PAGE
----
What GPS Watch Should I Buy?
I've been looking into the new Garmin Fenix. Is it any good?
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To try out one of the most sophisticated mountaineering GPS watches to date—the $399 Garmin Fenix, which hit stores this week—we mapped a hiking route that would serve as a guide for our testers. We made the route a little tortuous, with over a mile of twisty logging roads and trails disappearing into overgrown grass. Then we had our young assistants—call them the Gear Kids—try to reach the destination. Our testers aren’t very tech savvy, so they needed help understanding how to get around the Fenix screens, but once they understood the buttons, they had no trouble following the maps to the spot. The Fenix is actually pretty easy to figure out.
I was at first skeptical about the utility of maps on a 3/4×3/4-inch screen, but I’ve been convinced. Even the shrunken images on the 70×70-pixel screen make a big difference when using a watch as a navigation tool. Previous GPS wristwatches, like Garmin’s Forerunner series, use a directional arrow to show you which way to turn along a “trackback” to a trailhead. But a simple arrowhead doesn’t give you the big idea. The maps on the Fenix showed our testers how the route dog-legs sharply to the left then goes relatively straight for a mile and then takes a sharp switch back. By glancing at the screen, it became easier to use the arrows.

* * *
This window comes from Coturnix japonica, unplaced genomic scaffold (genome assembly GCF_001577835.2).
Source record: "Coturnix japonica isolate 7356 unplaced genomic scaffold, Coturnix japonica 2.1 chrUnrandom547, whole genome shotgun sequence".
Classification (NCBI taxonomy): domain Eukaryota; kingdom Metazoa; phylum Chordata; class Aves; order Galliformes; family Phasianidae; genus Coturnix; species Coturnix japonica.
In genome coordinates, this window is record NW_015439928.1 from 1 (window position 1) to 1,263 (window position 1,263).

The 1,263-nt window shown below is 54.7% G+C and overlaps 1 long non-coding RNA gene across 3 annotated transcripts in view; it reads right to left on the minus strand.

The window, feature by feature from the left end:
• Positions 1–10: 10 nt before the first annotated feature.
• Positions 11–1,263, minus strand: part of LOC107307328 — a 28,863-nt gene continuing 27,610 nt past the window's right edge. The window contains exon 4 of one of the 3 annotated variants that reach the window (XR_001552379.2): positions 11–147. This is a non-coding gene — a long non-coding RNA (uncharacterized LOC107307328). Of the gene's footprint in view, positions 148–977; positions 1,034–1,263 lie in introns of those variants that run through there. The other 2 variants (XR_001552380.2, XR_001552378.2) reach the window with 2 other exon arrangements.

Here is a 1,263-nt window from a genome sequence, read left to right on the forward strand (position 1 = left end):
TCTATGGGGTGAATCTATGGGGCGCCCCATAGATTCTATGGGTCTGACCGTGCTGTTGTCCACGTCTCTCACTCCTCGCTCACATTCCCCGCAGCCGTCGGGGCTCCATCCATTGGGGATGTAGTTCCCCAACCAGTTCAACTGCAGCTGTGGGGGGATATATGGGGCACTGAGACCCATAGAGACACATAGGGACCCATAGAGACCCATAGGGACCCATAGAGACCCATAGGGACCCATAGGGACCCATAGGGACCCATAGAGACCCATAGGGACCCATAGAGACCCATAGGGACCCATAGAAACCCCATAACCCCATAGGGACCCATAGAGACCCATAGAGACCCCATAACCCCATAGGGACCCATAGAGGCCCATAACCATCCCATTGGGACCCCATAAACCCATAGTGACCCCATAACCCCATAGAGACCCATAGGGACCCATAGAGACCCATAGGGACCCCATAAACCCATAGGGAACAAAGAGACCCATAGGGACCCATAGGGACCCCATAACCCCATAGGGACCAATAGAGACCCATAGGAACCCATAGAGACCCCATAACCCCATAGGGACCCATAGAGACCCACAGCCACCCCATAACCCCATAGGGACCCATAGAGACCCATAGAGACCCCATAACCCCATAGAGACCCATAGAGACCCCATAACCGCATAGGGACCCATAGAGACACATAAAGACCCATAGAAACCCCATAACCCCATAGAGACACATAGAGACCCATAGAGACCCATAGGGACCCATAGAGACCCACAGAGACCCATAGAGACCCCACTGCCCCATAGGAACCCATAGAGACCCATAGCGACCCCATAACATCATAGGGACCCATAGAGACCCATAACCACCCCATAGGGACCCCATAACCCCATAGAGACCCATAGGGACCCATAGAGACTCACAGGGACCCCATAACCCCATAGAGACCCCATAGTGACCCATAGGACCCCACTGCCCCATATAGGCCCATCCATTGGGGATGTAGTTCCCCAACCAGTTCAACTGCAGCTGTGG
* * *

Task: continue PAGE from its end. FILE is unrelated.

The term “map” may be a little deceptive. Neither Garmin nor Suunto is able to provide professional maps inside these watches. The Garmin device we tried had only the U.S. state borders and major cities labeled (Boston, New York). The only maps you get are ones you create yourself from previous hikes or ones you download from Garmin’s new outdoor adventure community, Garmin Adventures. But it seems likely that the site will soon be populated with common hikes and climbing routes around the country. Out of the gate, Garmin’s site has routes in Zion National Park, Kauai, and the Grand Canyon. And, for what it’s worth, our 1.5-mile test route in Vermont, of course. This way, anyone in the New England area can download this route to their watch and walk the not-so-treacherous path to the wreckage of an old plane crash.
After the jump, we’ll go into some of the other features on the Fenix (pronounced like the bird) and how they performed for us.
Garmin Fenix: Tech Features
There are a lot of good things to say about the Fenix—honking big buttons for gloved or sweaty hands; GPS elevation corrected by barometer for the greatest accuracy; both ANT+ and Bluetooth in the same device for the ultimate array of connectivity options. Over just a few days, I actually haven’t found anything to criticize. That will probably come, and I will keep you updated. The latest wrist tops typically have such complex software that it takes a while to find the bugs. When I first got my Garmin Forerunner 405, for instance, it took the first rainstorm to realize that the watch is totally unusable in very wet conditions because of its touch bezel. There is likely to be a similar annoyance hidden inside the Fenix, but I haven’t found one yet.